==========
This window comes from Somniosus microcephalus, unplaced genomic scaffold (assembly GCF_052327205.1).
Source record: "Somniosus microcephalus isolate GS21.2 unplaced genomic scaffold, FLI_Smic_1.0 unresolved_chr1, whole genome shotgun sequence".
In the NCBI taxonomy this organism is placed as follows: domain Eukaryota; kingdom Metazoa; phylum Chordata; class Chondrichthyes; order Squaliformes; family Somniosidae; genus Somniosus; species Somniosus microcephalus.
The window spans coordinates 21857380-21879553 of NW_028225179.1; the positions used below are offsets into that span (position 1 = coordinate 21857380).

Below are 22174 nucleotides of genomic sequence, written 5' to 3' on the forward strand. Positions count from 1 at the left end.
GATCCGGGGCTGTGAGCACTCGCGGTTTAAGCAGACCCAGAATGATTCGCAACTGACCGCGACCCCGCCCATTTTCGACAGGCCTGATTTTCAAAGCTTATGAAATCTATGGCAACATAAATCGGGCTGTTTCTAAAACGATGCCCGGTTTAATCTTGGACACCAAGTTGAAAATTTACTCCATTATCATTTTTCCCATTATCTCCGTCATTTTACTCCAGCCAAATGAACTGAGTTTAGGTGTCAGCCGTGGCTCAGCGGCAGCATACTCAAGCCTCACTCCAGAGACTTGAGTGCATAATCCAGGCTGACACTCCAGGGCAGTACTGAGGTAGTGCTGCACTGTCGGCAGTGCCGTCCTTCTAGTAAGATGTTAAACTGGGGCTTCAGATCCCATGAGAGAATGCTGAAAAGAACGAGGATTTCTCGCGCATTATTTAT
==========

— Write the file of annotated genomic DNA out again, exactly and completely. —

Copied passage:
This window comes from Somniosus microcephalus, unplaced genomic scaffold (assembly GCF_052327205.1).
Source record: "Somniosus microcephalus isolate GS21.2 unplaced genomic scaffold, FLI_Smic_1.0 unresolved_chr1, whole genome shotgun sequence".
In the NCBI taxonomy this organism is placed as follows: domain Eukaryota; kingdom Metazoa; phylum Chordata; class Chondrichthyes; order Squaliformes; family Somniosidae; genus Somniosus; species Somniosus microcephalus.
The window spans coordinates 21857380-21879553 of NW_028225179.1; the positions used below are offsets into that span (position 1 = coordinate 21857380).

Below are 22174 nucleotides of genomic sequence, written 5' to 3' on the forward strand. Positions count from 1 at the left end.
GATCCGGGGCTGTGAGCACTCGCGGTTTAAGCAGACCCAGAATGATTCGCAACTGACCGCGACCCCGCCCATTTTCGACAGGCCTGATTTTCAAAGCTTATGAAATCTATGGCAACATAAATCGGGCTGTTTCTAAAACGATGCCCGGTTTAATCTTGGACACCAAGTTGAAAATTTACTCCATTATCATTTTTCCCATTATCTCCGTCATTTTACTCCAGCCAAATGAACTGAGTTTAGGTGTCAGCCGTGGCTCAGCGGCAGCATACTCAAGCCTCACTCCAGAGACTTGAGTGCATAATCCAGGCTGACACTCCAGGGCAGTACTGAGGTAGTGCTGCACTGTCGGCAGTGCCGTCCTTCTAGTAAGATGTTAAACTGGGGCTTCAGATCCCATGAGAGAATGCTGAAAAGAACGAGGATTTCTCGCGCATTATTTAT